Australia rules out adding J&J vaccine to inoculation plan

CANBERRA, Australia (AP) — The Australian government said Tuesday it had decided against buying the single-dose Johnson & Johnson coronavirus vaccine and identified a second case of a rare blood clot likely linked to the AstraZeneca shot. The government had been in talks with the New Jersey-based pharmaceutical giant, which had asked the Australian regulator, Therapeutic Goods Administration, for provisional registration. But Health Minister Greg Hunt ruled out a J&J contract because its vaccine was similar to the AstraZeneca product, which Australia had already contracted for 53.8 million doses. Hunt said the government was following the advice of Australia’s scientific and technical advisory group.

UN chief: 52 armies and groups suspected of sexual violence

UNITED NATIONS (AP) — The COVID-19 pandemic led to a spike in gender-based violence last year and combatants continued to use sexual violence “as a cruel tactic of war” and political repression in a number of countries, the U.N. chief said in a report circulated Monday. The report focused on 18 countries where the U.N. said it has obtained verified information. It lists 52 parties “credibly suspected” of responsibility “for patterns of rape or other forms of sexual violence” in conflicts on the agenda of the U.N. Security Council. Over 70% of the listed parties “are persistent perpetrators,” it said.

AP Photos: Things starting to stir at Tokyo Olympic venues

TOKYO (AP) — The Tokyo Olympics are getting closer and things are starting to stir around the venues, though not as much as you might expect. Many preparations are still up in the air as organizers try to figure out how to hold the postponed games in the middle of a pandemic. Much of the city will be watching Wednesday as the countdown clocks around town hit the 100-days-to-go mark. The new national stadium in the heart of Tokyo exemplifies the state of preparations. Kengo Kuma’s $1.4 billion venue is still largely sealed off to outsiders by a white wall that circles the stadium.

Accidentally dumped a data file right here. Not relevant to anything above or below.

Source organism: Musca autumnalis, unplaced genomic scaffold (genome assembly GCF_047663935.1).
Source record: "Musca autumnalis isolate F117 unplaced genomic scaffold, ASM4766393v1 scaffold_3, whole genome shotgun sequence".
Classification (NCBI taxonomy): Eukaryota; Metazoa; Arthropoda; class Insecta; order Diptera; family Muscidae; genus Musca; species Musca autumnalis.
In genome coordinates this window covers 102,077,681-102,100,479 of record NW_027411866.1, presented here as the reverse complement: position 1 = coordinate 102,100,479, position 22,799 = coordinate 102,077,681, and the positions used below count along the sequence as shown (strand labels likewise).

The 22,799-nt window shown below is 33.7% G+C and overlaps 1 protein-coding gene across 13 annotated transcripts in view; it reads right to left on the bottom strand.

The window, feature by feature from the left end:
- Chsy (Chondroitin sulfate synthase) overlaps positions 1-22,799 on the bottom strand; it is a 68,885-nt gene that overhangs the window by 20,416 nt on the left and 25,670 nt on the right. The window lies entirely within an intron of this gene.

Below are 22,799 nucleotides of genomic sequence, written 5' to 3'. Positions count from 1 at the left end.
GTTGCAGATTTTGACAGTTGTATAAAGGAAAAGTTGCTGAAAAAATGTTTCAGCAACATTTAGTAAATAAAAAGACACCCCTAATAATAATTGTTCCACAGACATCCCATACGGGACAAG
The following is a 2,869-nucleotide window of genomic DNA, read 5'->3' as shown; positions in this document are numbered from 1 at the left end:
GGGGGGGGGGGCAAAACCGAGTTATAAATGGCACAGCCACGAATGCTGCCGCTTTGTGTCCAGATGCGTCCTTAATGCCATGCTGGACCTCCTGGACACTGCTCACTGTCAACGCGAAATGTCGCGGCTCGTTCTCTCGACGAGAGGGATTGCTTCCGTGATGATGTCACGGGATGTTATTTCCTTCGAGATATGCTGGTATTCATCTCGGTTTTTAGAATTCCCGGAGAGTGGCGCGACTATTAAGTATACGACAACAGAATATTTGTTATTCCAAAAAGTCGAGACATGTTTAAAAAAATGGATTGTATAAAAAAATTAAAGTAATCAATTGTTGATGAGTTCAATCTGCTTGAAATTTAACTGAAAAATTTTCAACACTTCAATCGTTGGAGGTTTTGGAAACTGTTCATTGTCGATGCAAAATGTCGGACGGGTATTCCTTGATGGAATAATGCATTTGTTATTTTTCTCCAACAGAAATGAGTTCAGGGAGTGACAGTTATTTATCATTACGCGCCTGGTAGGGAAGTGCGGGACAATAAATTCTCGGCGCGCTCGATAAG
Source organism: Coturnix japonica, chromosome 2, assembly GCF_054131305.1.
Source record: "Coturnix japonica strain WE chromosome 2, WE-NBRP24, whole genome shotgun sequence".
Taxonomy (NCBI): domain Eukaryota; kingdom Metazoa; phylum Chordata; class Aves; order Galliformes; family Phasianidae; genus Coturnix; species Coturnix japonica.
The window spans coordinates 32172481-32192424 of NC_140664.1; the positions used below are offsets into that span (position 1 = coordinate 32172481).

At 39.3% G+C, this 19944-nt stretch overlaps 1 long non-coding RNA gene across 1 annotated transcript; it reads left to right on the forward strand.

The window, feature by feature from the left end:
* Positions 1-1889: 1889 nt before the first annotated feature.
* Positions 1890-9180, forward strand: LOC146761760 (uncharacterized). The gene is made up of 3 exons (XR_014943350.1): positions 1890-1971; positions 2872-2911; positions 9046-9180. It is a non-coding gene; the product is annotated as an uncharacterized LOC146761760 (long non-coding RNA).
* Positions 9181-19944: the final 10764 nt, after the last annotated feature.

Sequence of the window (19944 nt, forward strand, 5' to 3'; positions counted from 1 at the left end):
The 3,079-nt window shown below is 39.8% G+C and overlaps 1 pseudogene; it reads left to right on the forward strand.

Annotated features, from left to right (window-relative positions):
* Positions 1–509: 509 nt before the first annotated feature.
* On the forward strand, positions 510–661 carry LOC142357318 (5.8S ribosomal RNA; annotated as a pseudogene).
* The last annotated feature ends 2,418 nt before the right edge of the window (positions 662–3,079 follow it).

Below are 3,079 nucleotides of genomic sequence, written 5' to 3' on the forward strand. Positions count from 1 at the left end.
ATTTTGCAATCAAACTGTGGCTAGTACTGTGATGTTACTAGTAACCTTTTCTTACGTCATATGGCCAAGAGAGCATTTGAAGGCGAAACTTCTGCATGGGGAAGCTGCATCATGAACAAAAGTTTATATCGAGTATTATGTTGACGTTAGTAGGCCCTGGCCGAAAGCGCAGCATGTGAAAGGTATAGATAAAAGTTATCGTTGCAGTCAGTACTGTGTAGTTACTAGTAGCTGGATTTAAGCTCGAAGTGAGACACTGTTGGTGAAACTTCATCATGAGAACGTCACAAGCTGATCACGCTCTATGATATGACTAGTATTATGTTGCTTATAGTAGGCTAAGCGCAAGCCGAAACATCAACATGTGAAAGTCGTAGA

Late president’s book outlines vision for Japan’s Nintendo

TOKYO (AP) — Nintendo’s late president Satoru Iwata oversaw the video-game maker’s global growth as Super Mario and Pokemon became household names. “Ask Iwata” was published after his death from cancer in 2015 at age 55. This month, VIZ Media is publishing the English translation of the book, which came out in Japanese in 2019. “On my business card, I am a corporate president. In my mind, I am a game developer. But in my heart, I am a gamer,” Iwata once said, one of many quotes that stand out in the book. Throughout the book, Iwata outlines his vision for Nintendo Co., which was to offer entertainment that everyone in the family could enjoy, regardless of age, gender and game playing skills.

Altered photos of Cambodian torture victims stir controversy

PHNOM PENH, Cambodia (AP) — Cambodians on Monday continued to condemn an Irish photo restorer for altering photographs of victims of their country’s 1970s genocide to show them smiling, saying his decision and that of an international media group to publish them showed horrible judgement. Vice on Friday published an interview with Matt Loughrey, who had colorized photos taken of prisoners of the Khmer Rouge’s notorious S-21 prison in Phnom Penh, where an estimated 17,000 people suspected of being enemies of the communist regime were jailed and tortured before being executed. Vice has since taken the article off its website and released a statement saying it was investigating the issue.